8 February 2020
Importance of Buyer Personas
A persona (also user persona, customer persona, buyer personal) is a semi-fictional representation of your ideal customer based on market research and real data about your existing customers. When creating your buyer persona(s), consider including customer demographics, behavior patterns, motivations, and goals. For example, if you are designing a growth driven design website your data would be largely based on your buyer personas as well as web analytics. In most cases, personas are synthesized from data collected from interviews with users. They are captured in 1–2-page descriptions that include behavioral patterns, goals, skills, attitudes, with a few fictional personal details to make the persona a realistic character.
The more detailed you are, the better.
Concerning data, personas have typically been developed from surveys, focus groups, and other ethnographic data collection techniques. Most persona designers believe that personas should be based on ethnographic or other data collection approaches concerning customers and should not be based purely on the creator’s imagination. The use of ethnographic research helps the creation of a number of archetype users that can be used to develop products that deliver positive user experiences. With the availability of large amounts of actual customer data, user data, social media data, and other web analytics data, this provides you with enough information to develop and design an Ideal Buyer Persona for your organization.
A persona, in user-centered design and marketing is a fictional character created to represent a user type that might use a site, brand, or product in a similar way. Marketers may use personas together with market segmentation, where the qualitative personas are constructed to be representative of specific segments.
The term persona is used widely in online and technology applications as well as in advertising. The reason that it is so important to know your persona (user persona, customer persona, buyer personal) is that when tracking your data analytics you have to know what you are looking for in terms of demographics and persona make up in order to properly design marketing campaigns, content, products and services for your specific target audience. It is only through knowing your buyer persona that you can tailor a focussed clear concise and effective marketing strategy in order to gain more users and clients.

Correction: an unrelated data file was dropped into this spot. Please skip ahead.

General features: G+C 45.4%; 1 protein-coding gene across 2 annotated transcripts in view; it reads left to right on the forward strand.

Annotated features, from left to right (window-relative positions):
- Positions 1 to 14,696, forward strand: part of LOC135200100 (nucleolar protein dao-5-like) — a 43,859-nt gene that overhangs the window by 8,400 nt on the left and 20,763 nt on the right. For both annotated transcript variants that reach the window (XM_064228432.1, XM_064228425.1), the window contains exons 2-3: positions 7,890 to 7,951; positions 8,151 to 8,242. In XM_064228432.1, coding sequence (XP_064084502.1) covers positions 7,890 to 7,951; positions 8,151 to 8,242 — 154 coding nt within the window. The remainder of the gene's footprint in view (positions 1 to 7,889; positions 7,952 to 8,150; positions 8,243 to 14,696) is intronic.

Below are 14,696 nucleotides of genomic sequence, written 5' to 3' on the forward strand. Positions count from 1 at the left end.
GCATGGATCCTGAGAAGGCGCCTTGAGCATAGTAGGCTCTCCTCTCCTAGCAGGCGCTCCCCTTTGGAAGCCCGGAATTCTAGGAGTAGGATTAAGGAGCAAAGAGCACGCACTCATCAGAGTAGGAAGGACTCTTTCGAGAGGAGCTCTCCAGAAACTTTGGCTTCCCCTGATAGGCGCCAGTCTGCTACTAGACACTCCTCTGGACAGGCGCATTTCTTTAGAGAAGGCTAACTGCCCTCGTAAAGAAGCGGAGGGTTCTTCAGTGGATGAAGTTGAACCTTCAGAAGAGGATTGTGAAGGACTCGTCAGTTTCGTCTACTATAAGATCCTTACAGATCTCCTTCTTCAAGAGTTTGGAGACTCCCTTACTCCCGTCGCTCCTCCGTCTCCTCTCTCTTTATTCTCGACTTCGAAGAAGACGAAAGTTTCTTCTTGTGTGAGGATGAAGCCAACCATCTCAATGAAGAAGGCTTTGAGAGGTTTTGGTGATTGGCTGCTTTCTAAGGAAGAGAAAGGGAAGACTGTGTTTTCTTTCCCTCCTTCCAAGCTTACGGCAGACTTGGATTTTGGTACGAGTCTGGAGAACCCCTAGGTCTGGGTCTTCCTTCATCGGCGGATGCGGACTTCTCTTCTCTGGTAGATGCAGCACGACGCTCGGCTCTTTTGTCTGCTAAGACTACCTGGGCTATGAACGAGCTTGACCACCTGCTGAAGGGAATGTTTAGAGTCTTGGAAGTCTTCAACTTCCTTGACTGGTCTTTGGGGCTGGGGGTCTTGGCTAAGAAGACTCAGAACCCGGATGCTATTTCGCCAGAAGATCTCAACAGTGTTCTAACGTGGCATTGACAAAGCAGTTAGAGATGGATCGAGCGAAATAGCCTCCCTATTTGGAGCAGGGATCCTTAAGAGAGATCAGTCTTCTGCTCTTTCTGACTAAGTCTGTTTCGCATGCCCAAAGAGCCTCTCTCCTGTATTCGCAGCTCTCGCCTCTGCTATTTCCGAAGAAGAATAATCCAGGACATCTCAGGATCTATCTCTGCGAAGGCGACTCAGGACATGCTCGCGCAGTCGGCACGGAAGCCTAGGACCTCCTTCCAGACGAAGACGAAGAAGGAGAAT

Personas may also be used as part of a user-centered design process for designing software and are also considered a part of interaction design (IxD), having been used in industrial design and more recently for online marketing purposes and growth driven design websites.
Personas are said to be cognitively compelling because they put a personal human face on otherwise abstract data about customers. By thinking about the needs of a fictional persona, designers may be better able to infer what a real person might need. Such inference may assist with brainstorming, use case specification, and features definition. Pruitt and Adlin argue that personas are easy to communicate to engineering teams and thus allow engineers, developers, and others to absorb customer data in a palatable format. They present several examples of personas used for purposes of communication in various development projects.
Personas also help prevent some common design pitfalls which may otherwise be easy to fall into. The first is designing for what Cooper calls “The Elastic User”, by which he means that while making product decisions different stakeholders may define the ‘user’ according to their convenience. Defining personas helps the team have a shared understanding of the real users in terms of their goals, capabilities, and contexts. Personas also help prevent “self-referential design” when the designer or developer may unconsciously project their own mental models on the product design which may be very different from that of the target user population.
Personas also provide a reality check by helping designers keep the focus of the design on cases that are most likely to be encountered for the target users and not on edge cases which usually will not happen for the target population.
The persona benefits are summarized as follows:
• Help team members share a specific, consistent understanding of various audience groups. Data about the groups can be put in a proper context and can be understood and remembered in coherent stories.
• Proposed solutions can be guided by how well they meet the needs of individual user personas. Features can be prioritized based on how well they address the needs of one or more personas.
• Provide a human “face” so as to create empathy for the persons represented by the demographics.
Today we live in a data filled world, moving at 5G speeds. The more data that we are able to harvest the better we can focus our product or services to attract our Ideal customer this is why it is so essential to not only create buyer personas but to also update them on a regular basis because things change fast today and so do customer preferences.